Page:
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The government has just published an environmental report showing the currently licensed areas and areas under consideration in a new draft licensing plan, and it seems that two thirds of the UK will now be available for fracking companies to drill.
The new shale licences that have been added are already attracting a lot of attention, with government ministers expecting as many as 150 license applications, enough to cover about 15% of the UK.
A separate report, compiled by Amec on behalf of the British government, looks into the impact that large-scale shale development would have on the UK, and claims that in order to incentivise local communities to accept fracking, nearly £1 billion ($1.38 billion) will be offered by the government.
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The report has also calculated that a best case scenario would see fracking produce enough shale gas to meet 25% of the UK’s annual demand in the next decade, and create as many as 32,000 new jobs.
The reports “high activity” predictions estimate that 2,880 wells will be drilled every year at 120 locations around the country, providing 16,000-32,000 direct and indirect jobs. The “low activity” scenario would only see 380 wells drilled each year, creating just 2,500-5,000 jobs.
A few months ago Prime Minister David Cameron claimed that fracking would create 74,000 jobs, but this was based on figures that had estimated 4,000 wells to be drilled per year.
The £1 billion of financial incentives was calculated based on current plans to offer any community that welcomes a fracking exploration site £100,000 upfront, and then 1% of all revenues if the site goes into production, potentially adding an extra £2.4 million - £4.8 million per site.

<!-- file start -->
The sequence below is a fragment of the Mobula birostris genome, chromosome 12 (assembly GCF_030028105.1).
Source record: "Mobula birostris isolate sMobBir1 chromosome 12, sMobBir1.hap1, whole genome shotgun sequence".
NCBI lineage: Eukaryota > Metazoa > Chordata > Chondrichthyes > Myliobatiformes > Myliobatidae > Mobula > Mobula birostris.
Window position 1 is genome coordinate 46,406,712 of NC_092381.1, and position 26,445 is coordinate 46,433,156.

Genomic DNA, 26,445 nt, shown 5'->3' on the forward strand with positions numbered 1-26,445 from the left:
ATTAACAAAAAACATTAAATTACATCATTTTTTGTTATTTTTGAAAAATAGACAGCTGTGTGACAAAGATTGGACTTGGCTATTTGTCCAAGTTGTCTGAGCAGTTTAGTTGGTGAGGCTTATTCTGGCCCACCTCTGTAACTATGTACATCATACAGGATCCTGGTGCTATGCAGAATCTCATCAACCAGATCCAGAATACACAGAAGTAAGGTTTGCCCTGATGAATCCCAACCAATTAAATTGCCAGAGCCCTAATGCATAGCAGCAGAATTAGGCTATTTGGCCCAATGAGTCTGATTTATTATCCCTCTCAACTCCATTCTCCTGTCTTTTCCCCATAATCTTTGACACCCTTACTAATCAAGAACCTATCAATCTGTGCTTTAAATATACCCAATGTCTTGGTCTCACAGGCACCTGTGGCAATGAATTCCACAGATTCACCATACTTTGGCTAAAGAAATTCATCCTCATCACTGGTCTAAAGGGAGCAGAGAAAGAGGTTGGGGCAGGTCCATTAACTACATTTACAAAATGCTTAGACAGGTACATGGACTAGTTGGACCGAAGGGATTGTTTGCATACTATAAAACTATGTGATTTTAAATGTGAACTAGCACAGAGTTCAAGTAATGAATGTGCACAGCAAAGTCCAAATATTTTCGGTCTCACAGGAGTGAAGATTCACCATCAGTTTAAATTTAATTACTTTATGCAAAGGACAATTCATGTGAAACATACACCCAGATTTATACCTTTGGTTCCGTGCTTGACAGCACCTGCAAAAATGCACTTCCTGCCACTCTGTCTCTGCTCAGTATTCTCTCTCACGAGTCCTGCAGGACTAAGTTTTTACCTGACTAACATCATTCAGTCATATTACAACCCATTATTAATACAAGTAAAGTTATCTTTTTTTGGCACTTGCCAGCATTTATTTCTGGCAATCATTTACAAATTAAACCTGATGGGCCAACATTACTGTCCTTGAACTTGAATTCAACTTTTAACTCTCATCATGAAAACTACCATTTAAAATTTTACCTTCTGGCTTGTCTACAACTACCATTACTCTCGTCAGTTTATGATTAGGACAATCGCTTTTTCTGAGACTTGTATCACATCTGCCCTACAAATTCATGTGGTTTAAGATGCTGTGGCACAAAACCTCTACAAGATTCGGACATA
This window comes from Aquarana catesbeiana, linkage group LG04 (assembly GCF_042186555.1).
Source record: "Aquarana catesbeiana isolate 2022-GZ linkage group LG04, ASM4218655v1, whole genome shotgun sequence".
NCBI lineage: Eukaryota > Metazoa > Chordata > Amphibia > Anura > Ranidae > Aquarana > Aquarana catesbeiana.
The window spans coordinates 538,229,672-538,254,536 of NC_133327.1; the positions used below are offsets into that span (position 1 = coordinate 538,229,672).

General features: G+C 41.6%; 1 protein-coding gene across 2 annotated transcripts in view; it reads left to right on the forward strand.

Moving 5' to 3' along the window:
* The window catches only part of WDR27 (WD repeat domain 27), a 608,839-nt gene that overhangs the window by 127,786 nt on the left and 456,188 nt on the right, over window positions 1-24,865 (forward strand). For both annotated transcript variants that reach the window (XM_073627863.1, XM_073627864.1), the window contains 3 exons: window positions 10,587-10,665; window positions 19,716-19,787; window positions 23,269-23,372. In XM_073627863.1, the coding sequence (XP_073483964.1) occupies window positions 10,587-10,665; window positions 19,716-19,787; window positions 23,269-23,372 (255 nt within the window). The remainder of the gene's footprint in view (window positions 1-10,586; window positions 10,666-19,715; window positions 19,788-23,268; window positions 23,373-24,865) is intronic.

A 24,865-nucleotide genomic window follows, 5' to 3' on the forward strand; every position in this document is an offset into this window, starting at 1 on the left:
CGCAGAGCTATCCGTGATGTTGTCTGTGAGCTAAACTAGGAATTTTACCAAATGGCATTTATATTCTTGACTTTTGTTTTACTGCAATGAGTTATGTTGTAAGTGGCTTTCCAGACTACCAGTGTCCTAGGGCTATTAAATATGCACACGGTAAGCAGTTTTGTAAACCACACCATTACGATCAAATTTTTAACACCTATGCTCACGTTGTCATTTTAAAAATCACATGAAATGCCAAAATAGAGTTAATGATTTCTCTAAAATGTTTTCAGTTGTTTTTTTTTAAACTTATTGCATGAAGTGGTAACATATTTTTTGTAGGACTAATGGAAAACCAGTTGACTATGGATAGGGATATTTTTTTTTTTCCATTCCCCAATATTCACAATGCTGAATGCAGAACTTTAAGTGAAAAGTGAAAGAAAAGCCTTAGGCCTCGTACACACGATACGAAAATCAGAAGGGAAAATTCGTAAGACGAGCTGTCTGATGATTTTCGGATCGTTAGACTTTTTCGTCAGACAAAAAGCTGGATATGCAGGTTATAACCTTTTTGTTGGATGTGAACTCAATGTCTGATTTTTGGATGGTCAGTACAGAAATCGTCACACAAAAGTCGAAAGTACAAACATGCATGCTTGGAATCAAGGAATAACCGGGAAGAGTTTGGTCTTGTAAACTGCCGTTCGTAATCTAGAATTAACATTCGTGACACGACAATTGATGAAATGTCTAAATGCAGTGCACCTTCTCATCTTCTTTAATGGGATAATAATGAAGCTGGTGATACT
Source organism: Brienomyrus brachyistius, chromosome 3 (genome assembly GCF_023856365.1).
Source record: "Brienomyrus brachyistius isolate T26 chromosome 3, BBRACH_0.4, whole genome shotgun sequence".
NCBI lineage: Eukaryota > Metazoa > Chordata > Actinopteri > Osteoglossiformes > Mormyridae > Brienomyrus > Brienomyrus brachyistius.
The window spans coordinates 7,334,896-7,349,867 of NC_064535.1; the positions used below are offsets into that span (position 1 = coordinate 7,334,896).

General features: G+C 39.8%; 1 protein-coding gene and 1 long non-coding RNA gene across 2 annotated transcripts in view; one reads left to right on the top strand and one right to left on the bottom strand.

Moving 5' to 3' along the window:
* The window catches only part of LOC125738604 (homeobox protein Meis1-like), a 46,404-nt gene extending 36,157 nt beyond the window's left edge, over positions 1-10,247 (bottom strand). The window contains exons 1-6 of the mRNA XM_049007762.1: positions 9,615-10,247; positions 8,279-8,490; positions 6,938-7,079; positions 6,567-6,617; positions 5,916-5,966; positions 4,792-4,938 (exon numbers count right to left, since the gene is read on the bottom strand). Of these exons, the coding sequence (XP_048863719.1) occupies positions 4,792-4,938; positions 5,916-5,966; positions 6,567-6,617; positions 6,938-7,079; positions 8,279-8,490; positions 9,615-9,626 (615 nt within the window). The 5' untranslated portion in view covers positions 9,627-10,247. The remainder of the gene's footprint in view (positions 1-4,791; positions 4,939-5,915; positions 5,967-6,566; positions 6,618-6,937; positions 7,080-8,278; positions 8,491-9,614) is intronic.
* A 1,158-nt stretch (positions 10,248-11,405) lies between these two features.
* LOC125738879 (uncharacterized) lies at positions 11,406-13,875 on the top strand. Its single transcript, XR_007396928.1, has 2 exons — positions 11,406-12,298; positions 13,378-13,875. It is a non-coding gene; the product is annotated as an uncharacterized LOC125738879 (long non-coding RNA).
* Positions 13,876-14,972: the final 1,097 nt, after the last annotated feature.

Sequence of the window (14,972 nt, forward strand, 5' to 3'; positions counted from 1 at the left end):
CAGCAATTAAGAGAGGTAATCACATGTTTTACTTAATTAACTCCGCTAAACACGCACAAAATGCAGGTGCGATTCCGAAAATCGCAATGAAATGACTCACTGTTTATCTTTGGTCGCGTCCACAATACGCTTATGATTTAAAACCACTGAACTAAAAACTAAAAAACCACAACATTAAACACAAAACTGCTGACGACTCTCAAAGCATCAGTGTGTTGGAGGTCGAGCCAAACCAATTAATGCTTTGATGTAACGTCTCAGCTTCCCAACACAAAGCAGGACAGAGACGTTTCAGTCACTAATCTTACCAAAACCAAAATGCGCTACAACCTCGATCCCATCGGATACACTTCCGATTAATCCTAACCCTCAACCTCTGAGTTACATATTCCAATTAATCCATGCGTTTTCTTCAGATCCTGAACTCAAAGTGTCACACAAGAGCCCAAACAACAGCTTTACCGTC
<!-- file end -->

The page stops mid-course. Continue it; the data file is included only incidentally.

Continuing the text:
Keith Taylor, the Green Party’s MEP for south-east England, said that “in reality, many people will be unwilling to accept air pollution, noisy trucks, gas flaring and potential water contamination in exchange for the government's bribe.”
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The British Energy Minister Michael Fallon, explained that “there is a huge amount of shale gas underneath us all and what is important for public confidence is to show the regulatory framework is robust.
There could be large amounts of shale gas available in the UK, but we won't know for sure the scale of this prize until further exploration takes place. It is an exciting prospect, which could bring growth, jobs and energy security. But we must develop shale responsibly.”
By. Charles Kennedy of Oilprice.com
Charles is a writer for Oilprice.com